In today’s health-conscious world, cooking and eating kabocha squash is becoming more popular.
Kabocha squash has a denser texture than other squashes, but it has an equally sweet taste.
There are many reasons to cook with kabocha squash, including its earthy, hearty flavor.
It also stores well for several weeks in a cool, dry place, making it easy to keep on hand for cooking.
When cooked, kabocha squash has a sweet yet neutral taste.
Because of this, it will take on the flavor of any spices or other ingredients that are added to it.
However, to cook kabocha squash, you must boil or bake it before peeling and serving.
Kabocha squash is a hardy plant whose skin protects the inside from absorbing unwanted flavors from other ingredients when it is cut.
This can do cooking with kabocha squash a bit more time-consuming than other preparations for vegetables such as boiling and steaming.
If you are looking for an easier way to prepare kabocha squash, try finding substitutes.
This will save time when it comes to cooking and make eating the dish more enjoyable.
There are several types of winter squashes that you can substitute in a recipe calling for kabocha squash, and each has a similar flavor, so they are all good substitutes.
Keep on reading to learn about five of the best substitutes for kabocha squash.
What is Kabocha Squash?
First of all, what is Kabocha squash? Kabocha is a type of winter squash.
It’s also called Japanese pumpkin or kabocha pumpkin.
Kabocha squash has a bumpy, dark green exterior.
Inside are orange-yellow fleshed cubes with a light, not overpowering taste.
Kabocha squash can be eaten in many different ways.
It can be baked, boiled, fried, and microwaved.
The seeds are edible too. They have a slightly salty taste which goes well with the squash.
When purchasing Kabocha squash, you should look for firm skin with no blemishes or soft spots.
Make sure the skin is green and not turning brown.
Also, avoid purchasing squashes that have been cut open – it’s easy to tell if they’ve been previously frozen.
The good news is, Kabocha squash is becoming more popular in the United States.
It’s nutritious and delicious.
Hence, it’s a fruit that’s definitely worth trying.
The 5 Best Substitutes for Kabocha Squash
Despite Kabocha squash’s divine taste, not everyone has access to this fruit.
Sometimes, it can be hard to find in grocery stores.
Furthermore, the average American would have difficulty identifying this large fruit.
That being said, there are several ways you can use Kabocha substitutes instead of Kabocha squash.
We’re going to list the top 5 substitutes for Kabocha squash.
1 – Butternut Squash
Butternut squash is similar to kabocha in taste, texture, and nutrition.
If you are having trouble finding fresh kabocha squash but can get your hands on some butternut squash, give it a try.
You can use butternut squash in the same way you would kabocha. It is versatile and microwavable.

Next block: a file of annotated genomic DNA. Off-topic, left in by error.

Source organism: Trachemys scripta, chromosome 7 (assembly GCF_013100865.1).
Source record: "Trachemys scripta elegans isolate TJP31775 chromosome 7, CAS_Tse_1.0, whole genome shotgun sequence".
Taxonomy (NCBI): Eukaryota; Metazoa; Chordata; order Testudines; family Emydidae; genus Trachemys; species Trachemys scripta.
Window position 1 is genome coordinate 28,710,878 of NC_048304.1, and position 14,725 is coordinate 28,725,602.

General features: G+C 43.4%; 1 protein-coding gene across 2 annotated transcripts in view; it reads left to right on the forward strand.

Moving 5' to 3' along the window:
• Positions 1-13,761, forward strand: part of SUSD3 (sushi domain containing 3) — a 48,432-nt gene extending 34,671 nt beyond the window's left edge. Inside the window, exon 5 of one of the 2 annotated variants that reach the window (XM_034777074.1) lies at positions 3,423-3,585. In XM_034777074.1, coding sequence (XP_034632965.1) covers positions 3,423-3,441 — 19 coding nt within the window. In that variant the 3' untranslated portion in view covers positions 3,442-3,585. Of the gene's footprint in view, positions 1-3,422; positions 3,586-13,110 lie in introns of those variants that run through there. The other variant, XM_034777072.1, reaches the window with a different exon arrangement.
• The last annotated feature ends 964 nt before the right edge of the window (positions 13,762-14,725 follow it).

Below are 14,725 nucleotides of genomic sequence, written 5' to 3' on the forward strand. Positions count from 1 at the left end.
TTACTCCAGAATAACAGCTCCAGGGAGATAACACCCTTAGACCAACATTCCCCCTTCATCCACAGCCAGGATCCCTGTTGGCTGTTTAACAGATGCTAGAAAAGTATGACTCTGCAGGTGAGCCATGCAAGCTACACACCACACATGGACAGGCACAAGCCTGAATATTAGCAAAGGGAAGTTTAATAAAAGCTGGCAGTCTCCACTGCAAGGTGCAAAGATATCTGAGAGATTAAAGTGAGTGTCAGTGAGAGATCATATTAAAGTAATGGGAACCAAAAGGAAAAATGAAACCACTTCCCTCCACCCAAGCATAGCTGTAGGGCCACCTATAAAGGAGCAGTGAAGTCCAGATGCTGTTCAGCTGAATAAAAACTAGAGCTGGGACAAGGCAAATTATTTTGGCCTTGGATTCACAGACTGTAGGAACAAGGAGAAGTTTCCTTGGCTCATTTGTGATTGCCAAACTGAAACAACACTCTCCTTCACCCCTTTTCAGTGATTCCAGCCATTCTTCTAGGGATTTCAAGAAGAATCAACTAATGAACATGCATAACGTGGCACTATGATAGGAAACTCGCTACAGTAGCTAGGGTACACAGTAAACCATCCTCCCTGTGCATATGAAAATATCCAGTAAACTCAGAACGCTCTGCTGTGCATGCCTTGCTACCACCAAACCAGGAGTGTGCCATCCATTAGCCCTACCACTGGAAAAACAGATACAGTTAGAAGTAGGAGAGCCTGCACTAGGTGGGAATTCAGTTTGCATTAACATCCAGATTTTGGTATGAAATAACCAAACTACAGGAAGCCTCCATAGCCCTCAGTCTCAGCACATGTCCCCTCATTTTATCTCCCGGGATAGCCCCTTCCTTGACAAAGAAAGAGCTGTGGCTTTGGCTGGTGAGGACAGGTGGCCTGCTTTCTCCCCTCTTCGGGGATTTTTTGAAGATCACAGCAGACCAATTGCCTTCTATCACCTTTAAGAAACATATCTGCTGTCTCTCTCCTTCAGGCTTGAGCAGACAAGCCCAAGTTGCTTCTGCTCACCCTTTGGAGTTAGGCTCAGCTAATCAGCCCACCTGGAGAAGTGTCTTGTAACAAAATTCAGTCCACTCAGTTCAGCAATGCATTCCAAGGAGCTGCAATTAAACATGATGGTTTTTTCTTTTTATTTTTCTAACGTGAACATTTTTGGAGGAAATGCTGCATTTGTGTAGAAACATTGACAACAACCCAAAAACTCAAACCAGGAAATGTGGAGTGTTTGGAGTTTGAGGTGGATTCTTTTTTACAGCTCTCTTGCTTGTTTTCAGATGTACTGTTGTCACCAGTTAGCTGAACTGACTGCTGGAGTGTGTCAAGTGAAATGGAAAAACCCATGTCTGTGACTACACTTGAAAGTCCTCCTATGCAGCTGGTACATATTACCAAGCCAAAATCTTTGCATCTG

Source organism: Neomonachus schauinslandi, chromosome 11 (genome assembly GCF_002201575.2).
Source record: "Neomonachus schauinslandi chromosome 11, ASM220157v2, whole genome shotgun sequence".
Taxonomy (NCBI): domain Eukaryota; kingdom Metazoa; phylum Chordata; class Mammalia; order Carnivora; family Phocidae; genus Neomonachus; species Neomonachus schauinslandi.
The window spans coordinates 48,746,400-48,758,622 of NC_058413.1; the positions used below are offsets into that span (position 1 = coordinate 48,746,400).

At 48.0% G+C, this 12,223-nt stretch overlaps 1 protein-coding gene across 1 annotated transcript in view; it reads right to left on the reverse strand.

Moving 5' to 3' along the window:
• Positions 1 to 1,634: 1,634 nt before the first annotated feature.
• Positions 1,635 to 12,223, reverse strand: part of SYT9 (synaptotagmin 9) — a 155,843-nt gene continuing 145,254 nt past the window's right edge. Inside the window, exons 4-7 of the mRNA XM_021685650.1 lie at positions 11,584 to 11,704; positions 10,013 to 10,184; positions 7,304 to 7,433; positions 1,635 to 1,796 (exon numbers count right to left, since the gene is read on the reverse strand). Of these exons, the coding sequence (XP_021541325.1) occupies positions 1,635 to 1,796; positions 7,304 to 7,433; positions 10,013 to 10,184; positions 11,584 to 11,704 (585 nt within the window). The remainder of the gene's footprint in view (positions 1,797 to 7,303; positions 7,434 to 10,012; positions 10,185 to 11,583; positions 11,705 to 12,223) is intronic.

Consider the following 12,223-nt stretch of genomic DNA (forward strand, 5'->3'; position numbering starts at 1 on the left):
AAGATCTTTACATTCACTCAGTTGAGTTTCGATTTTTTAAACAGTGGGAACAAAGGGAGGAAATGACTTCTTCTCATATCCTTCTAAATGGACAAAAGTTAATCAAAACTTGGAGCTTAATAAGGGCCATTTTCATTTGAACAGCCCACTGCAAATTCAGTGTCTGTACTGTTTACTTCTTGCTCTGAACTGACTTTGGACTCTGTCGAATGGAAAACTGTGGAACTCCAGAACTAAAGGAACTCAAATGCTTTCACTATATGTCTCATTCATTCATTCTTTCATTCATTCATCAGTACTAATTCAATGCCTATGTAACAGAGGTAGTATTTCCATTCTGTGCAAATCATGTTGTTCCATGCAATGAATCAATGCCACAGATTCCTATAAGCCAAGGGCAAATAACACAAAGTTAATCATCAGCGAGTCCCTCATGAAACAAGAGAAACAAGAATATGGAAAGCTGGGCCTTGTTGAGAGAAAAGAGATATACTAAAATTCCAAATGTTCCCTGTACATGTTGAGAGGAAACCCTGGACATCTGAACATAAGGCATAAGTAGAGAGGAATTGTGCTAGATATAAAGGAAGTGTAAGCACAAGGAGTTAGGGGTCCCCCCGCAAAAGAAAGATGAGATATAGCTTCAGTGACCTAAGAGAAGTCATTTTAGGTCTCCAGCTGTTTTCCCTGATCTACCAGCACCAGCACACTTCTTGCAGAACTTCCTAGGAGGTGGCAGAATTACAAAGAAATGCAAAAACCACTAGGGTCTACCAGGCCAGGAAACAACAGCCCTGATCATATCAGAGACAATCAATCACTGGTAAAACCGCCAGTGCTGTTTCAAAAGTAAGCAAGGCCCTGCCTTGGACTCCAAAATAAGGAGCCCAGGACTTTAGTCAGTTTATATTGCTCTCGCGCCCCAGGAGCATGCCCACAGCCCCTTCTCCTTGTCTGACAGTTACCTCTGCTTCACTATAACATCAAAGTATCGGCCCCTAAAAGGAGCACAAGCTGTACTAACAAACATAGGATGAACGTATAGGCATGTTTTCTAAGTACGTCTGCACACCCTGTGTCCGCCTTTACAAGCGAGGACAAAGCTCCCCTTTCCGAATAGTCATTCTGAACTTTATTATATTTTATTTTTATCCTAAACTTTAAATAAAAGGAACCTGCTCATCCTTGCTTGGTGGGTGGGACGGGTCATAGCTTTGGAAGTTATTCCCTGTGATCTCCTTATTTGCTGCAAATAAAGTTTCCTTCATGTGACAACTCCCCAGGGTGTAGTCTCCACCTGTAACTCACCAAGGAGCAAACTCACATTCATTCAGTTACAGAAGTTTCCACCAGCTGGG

Furthermore, it’s also great when baked or roasted.
Whether for an entrée or side, you can use butternut squash to substitute for kabocha.
However, note that butternut squash is pretty sweet and might add a little more sweetness to your recipes.
2 – Pumpkin
Even though pumpkin was not mentioned in the article on Kabocha squash, it’s actually a great substitute.
Pumpkin is a type of winter squash and tastes similar to kabocha.
Pumpkin, much like butternut squash, can be microwaved or baked in the oven.
The pumpkin becomes soft and has a neutral taste when it’s boiled – perfect for purees.
If you’re looking for something with more flavor, give the pumpkin a try sliced and roasted.
Pumpkin is not as sweet as butternut squash.
In addition, it can be used in the same way as kabocha for recipes such as soups, stews, casseroles, and pie fillings.
3 – Acorn Squash
When substituting kabocha for acorn squash, consider that the two have different textures.
Acorn squash is firm and has tough skin.
In addition, it’s a pale yellow color with dark green streaks – just like kabocha.
Acorn squashes are slimmer than kabocha. They also have less orange flesh.
They have a much milder flavor when compared to kabocha.
Turn it into a puree, or add some salt and pepper.
You can also add it to soups or stews. The possibilities are endless.
4 – Delicata Squash
Delicata squash is a type of winter squash similar to kabocha.
The skin and flesh tend to be firm and pale yellow or green in color.
It has dark green stripes compared to kabocha – which doesn’t have any.
Delicata squashes are a bit sweeter than kabocha.
However, it can be used in the same way as kabocha for recipes such as soups, stews, casseroles, and pie fillings.
When substituting for kabocha, it’s important to note that squash is very similar in nature.
The differences are in color and texture.
If you come across a fruit that looks like kabocha, give it a try.
It just might be your next favorite dish.
5 – Spaghetti Squash
Spaghetti squash is very unique winter squash.
In fact, it’s not even a type of pumpkin – which is what most people expect.
It should be no surprise that spaghetti squash looks different – it looks more like yellow zucchini.
The fruit has fleshy strands that are edible and have the taste and texture of pasta.
Spaghetti squash has a mild taste and makes the perfect pasta dish.
It’s also great boiled, microwaved, or baked.
The best part is that it’s whole, so you don’t have to do any prep work.
Just cook it and enjoy.
Kabocha squash is a healthy choice for any meal.
It’s low in calories and offers plenty of vitamins, minerals, and health benefits.
However, if you can’t find it or don’t like the taste, several substitutes will do just as good a job.
Depending on what you’re making, try one of these substitutes: butternut squash, pumpkin, acorn squash, delicata squash, and spaghetti squash.
Each one has a slightly different flavor, but they are all similar in texture and use.
Hence, you can use them interchangeably when cooking.